But of course I’m looking for more fool proofing such as not relaying on memory to connect and turn on each system every day  as that will most certainly be forgotten from time to time and likely on the very best of nights. So the real question hidden deep in this post is if anyone knows of a mostly foolproof method to have remote computers turn on and off at predetermined times. I would expect you’d want to calculate the earliest time for On in your area considering DST and off by the latest morning time. Say you may want 4PM start for the winter when you could be imaging by 5:30pm in some areas and off at 9am in the morning which would/should allow time for sky flats should you take them both evening and morning. This at least gives the computer a rest of 15+ hours a day and in my case where I use a Starlight Xpress UltraStar guider t to would be powered down as it’s always on when connected to the computer’s USB.

 

Just think there should be a more reasonable way to run these system that would be easier on the computers as well as being more efficient. Anything obvious I’m missing? Suggestions?


Re: APPM Image Scale Question and Suggestions

mjb87@...
 
Edited

Thanks. I appreciate the assistance. Here is what I'm taking away so far

1. With a color camera the appropriate x-scale and y-scale factors to enter are twice the individual pixel dimensions. In my case I should enter 0.52 rather than 0.26 for each X and Y scale. Is that correct?  (Not sure I understand why it would be.)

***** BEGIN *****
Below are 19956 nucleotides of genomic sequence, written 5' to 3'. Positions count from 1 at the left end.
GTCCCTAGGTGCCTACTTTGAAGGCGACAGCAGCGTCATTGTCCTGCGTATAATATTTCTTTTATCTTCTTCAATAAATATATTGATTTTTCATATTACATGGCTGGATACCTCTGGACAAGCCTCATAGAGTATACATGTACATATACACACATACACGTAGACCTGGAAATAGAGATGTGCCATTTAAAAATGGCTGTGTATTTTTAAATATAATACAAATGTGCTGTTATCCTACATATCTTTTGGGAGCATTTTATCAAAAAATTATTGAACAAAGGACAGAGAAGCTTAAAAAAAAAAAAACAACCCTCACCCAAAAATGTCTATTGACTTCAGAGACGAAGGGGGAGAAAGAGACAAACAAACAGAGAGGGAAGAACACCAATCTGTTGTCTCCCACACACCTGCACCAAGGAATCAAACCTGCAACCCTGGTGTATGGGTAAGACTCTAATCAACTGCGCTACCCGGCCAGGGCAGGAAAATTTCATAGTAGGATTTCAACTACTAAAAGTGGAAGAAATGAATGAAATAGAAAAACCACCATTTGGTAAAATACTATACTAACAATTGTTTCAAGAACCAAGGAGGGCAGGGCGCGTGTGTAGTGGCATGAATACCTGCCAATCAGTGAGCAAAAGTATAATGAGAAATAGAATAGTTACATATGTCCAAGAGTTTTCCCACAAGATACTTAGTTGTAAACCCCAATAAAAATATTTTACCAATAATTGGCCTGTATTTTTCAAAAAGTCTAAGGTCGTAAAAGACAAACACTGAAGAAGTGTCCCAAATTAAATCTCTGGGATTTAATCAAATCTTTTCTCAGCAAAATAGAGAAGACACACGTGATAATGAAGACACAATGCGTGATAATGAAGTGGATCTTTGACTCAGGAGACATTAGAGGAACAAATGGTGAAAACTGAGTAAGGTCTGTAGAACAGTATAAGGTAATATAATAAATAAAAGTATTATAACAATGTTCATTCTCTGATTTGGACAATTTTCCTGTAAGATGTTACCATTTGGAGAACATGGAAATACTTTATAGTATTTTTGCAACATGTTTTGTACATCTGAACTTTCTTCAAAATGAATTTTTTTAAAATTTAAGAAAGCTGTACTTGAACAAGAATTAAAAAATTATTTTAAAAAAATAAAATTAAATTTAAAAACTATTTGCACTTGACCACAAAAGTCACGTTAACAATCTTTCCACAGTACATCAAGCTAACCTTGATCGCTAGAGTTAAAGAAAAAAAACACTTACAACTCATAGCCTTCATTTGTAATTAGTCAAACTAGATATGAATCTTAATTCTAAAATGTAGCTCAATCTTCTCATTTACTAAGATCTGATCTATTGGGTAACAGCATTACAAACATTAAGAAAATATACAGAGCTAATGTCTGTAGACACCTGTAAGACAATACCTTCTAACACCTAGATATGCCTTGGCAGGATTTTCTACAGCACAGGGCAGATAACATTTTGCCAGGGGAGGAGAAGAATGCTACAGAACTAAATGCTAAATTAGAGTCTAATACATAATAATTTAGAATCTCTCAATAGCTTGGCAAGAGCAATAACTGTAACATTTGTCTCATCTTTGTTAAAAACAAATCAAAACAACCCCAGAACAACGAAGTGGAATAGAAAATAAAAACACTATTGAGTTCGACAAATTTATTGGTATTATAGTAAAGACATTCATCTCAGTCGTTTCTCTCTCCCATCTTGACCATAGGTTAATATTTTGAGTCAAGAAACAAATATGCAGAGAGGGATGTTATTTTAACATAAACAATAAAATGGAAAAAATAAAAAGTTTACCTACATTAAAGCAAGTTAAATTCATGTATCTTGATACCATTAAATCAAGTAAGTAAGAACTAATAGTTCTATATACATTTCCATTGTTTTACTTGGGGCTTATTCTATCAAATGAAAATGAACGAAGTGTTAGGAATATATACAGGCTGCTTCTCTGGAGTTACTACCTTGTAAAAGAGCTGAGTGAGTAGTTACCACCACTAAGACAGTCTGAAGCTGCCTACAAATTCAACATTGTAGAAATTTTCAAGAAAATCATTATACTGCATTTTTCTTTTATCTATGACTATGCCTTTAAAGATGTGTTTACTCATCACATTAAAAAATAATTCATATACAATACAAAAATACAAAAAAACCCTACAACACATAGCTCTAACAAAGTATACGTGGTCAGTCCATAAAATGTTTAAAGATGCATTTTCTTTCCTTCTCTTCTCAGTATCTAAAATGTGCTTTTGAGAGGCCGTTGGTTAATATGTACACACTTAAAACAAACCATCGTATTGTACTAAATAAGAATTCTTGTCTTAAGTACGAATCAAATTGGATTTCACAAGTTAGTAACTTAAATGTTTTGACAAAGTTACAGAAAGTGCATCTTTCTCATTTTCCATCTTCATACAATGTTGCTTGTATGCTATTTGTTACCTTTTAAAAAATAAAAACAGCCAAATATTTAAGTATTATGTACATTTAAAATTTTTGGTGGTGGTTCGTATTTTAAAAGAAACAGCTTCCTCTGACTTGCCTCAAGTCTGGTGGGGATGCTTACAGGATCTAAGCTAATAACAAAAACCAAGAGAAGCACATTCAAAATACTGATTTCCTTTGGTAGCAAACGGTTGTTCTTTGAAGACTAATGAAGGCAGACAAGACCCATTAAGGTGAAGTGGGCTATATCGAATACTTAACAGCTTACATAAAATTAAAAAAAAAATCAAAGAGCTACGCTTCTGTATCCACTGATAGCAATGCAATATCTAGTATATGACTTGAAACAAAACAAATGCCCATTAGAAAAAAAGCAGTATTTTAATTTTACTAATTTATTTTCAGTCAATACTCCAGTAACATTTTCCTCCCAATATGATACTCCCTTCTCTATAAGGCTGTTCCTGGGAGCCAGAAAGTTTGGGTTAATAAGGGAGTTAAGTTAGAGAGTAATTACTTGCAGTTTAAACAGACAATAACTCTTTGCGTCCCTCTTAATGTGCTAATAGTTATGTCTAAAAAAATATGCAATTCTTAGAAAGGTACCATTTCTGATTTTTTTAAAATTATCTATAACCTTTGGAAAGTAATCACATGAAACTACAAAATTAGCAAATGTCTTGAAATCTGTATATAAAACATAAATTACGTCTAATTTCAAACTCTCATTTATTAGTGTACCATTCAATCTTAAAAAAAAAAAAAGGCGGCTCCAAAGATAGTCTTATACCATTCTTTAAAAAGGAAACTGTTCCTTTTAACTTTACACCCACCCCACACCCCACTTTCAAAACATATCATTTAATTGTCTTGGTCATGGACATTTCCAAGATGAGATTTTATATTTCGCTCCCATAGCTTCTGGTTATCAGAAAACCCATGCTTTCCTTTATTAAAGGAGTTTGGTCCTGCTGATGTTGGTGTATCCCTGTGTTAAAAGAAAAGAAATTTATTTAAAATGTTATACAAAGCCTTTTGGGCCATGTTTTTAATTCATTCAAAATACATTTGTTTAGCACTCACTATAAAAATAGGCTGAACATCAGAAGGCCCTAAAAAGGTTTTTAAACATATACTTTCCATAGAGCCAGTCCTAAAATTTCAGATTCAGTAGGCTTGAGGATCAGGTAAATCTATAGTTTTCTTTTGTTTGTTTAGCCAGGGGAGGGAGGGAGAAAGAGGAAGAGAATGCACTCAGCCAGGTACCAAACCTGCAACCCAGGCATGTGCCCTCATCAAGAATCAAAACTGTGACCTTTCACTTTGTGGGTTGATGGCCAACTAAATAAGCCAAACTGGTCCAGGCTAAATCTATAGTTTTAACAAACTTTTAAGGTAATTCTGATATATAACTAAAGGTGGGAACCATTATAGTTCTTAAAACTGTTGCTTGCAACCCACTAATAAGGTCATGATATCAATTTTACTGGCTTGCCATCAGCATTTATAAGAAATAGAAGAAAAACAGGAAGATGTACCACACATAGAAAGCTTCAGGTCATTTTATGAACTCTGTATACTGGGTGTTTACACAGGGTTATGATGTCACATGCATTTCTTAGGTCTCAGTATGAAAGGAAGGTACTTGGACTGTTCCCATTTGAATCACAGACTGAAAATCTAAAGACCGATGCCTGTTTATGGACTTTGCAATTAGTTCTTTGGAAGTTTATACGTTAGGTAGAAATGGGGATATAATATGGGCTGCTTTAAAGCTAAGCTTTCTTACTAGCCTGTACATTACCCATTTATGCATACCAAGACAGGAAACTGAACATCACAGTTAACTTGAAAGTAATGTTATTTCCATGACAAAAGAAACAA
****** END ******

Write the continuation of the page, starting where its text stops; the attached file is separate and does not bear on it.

2. When you later attempt to redo a platesolve on a saved image, and when it reports its estimated actual image scale, it is reporting the binned scale. In other words, the reason my reported scale was 1.04 is that the actual unbinned image scale was 0.52 and I was using 2x2 binning. Is that correct?  (If so, it might be helpful to modify that window to emphasize that the reported scale is binned scale.)

3. I may just be asking too much to get good solutions using an f/15 telescope and a camera with small pixels, given my Bortle 5 skies and with the moon out. One option is to use a camera with a larger pixel size. As evidence of this, in using a similar camera on my 130mm GTX I still had to do 2x2 binning to get easy solutions. I use a Lodestar X2 as a guide camera on my other setup. It has 8.2x8.4 pixels. I can try that instead of the ASI1600MC-Cool.

4. Other things to try: more tolerance around image scale, less sigma above mean, longer exposures.